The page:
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River Cruise


9am - 1pm



Be taken back in time into Dyarrubin history on a cruise with a difference.


Hear the lesser known histories of the lower Hawkesbury River evoked through historical fiction, indigenous writing, and storytelling . 

Step ashore at Gentlemans Halt for a special evocation of place.


Light lunch of Thai finger food ashore in Spencer

Symposium and river cruise can be purchased together. 

Combined tickets at 10% discount


History | Indigenous Writing | Storytelling 

* Uncovering the lost history of resistance along the Hawkesbury waterways from Pittwater to Windsor
from the foremost expert on the frontier wars
* Visit the site of 'Branch Jacks' attack near the mouth of Mangrove Creek 

* Step ashore at Gentlemans Halt for lived history from a former inhabitant of the
two-storey sandstone house known as Bowles Cottage

* Listen to indigenous historical fiction evoking life on the river in the 1830s

* Hear why boats were forbidden in the early colony and how Mangrove Creek became the epicentre of boatbuilding.

*Stories of bolters, bushrangers and ticket-of-leave farmers hidden in the landscape

Light lunch in the Thai Garden in the the Spencer village 

Numbers are strictly limited due to boat capacity. First in best dressed !

Contested Waterways

Our exploration starts onboard with Dr Stephen Gapps uncovering the hidden histories of contested waterways at the edges of settlement. Aboriginal people along the Hawkesbury region used rivers, creeks and waterways as places of refuge and survival after the devastation of colonisation as well as in resistance warfare.  Hear how from 1788 to 1810 there were numerous raids conducted in canoes, as well as attacks by Aboriginal warriors on British vessels, especially along the Hawkesbury River - a perfect, isolated place to conduct ambushes! Stephen will talk about several encounters and conflicts in the 1790s and early 1800s that occurred from Pittwater to Windsor.  We visit the site where an attack took place at Mangrove Point led by Branch Jack, renowned to the new arrivals as 'the leader and chief' of the Hawkesbury warriors.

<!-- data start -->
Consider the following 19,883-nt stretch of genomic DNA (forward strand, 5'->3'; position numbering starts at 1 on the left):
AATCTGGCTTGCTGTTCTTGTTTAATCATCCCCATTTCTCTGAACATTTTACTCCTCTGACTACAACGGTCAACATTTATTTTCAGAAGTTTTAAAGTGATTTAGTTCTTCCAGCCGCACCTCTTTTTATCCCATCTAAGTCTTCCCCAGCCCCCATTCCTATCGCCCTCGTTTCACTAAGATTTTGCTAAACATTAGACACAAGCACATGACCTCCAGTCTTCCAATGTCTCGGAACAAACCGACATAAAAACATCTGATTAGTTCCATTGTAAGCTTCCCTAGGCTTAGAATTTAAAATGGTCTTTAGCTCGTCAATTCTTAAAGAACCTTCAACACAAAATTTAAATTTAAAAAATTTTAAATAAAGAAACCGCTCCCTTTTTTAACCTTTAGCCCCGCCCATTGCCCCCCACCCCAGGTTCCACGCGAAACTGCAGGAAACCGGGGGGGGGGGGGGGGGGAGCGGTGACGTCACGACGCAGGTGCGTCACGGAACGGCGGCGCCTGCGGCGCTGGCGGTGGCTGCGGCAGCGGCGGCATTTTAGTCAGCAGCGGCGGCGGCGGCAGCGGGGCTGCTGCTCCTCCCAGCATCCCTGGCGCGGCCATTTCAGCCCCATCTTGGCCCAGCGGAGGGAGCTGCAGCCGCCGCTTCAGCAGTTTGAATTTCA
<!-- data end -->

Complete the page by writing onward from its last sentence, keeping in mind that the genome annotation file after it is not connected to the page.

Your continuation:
Stephen Gapps

Stephen Gapps is an historian working to bring the Australian Frontier Wars into broader public recognition. He is currently employed as an Historian at Artefact Heritage and also works as a consultant historian. Stephen is a conjoint Lecturer in History at the University of Newcastle, an Adjunct at Charles Sturt University and current President of History Council of New South Wales. His 2018 award winning book 'The Sydney Wars – Conflict in the early colony 1788-1817' is followed by 'Gudyarra: The First Wiradyuri War of Resistance, the Bathurst War 1822-182' in 2021.


Stories of Place

Stepping ashore at ‘Gentlemans Halt’ Julie Janson presents an important era in Australia’s history from an Aboriginal perspective. Reading a chapter from her novel 'Benevolence' set in the year 1830 Julie tells the story of Darug woman Muraging (Mary James) and her time spent around the river including her stay at Gentlemans Halt. Julie talks about the art and craft of historical fiction writing and recounts her experience living in the only surviving building on site known as Bowles Cottage, an experience she has drawn from in her writing.

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Julie Janson

Julie is a Burruberongal woman of Darug Aboriginal nation. She is a novelist, playwright, and poet. Her novel: 'Benevolence' published by Magabala 2020 - also published by Harper Collins in USA and UK in 2022 - nominated for NIB Literary Award 2020 and Voss Literary Award. Indigenous crime novel 'Madukka the River Serpent' UWAP 2022, longlisted Miles Franklin Award 2023. Novel 'Compassion' to be published March 2024 Magabala. Playwright productions at Belvoir St Theatre, Adelaide Festival Centre, Sydney Opera House, Makassar Sulawesi and Arizona. Oodgeroo Noonuccal Poetry Prize 2016, Judith Wright Poetry Prize 2019.


River Traders, Settlers and Bolters

Cruising upstream see history from the water as we cruise towards the site of Singleton's tidal mill, Peter Hibbs land grant given for a pig run and where ochre was mined for a paint factory. Our expert history-teller shares stories of chain gangs, bushrangers, bolters and spooked settlers in this remote area of the Lower Hawkesbury. Passing rock shelters and old wharves Max brings the past alive reimagining  when the river was the highway in the days of the floating stores, butcher and bread boats. 


Max Burns-McCruvie

Max Burns-McRuvie is a Sydney based historian and storyteller. Over the last 12+ years he has created and conducted historical walking tours in Sydney, Lower Hawkesbury River, Barcelona and Amsterdam. His focus has been reinterpreting the age of exploration, gaining a deeper understanding of the colonial age, animating the eccentricities of the Victorian age and digging up many juicy stories from the 18th, 19th and 20th centuries. He holds a masters of Museum and Heritage Studies from Sydney University.


Light lunch in the Thai Garden

Step ashore at Spencer for a light lunch specially prepared by the chef of Spencer Thai, Mr One. Join us in the ambiance of the Thai garden for authentic Thai finger food and noodles.


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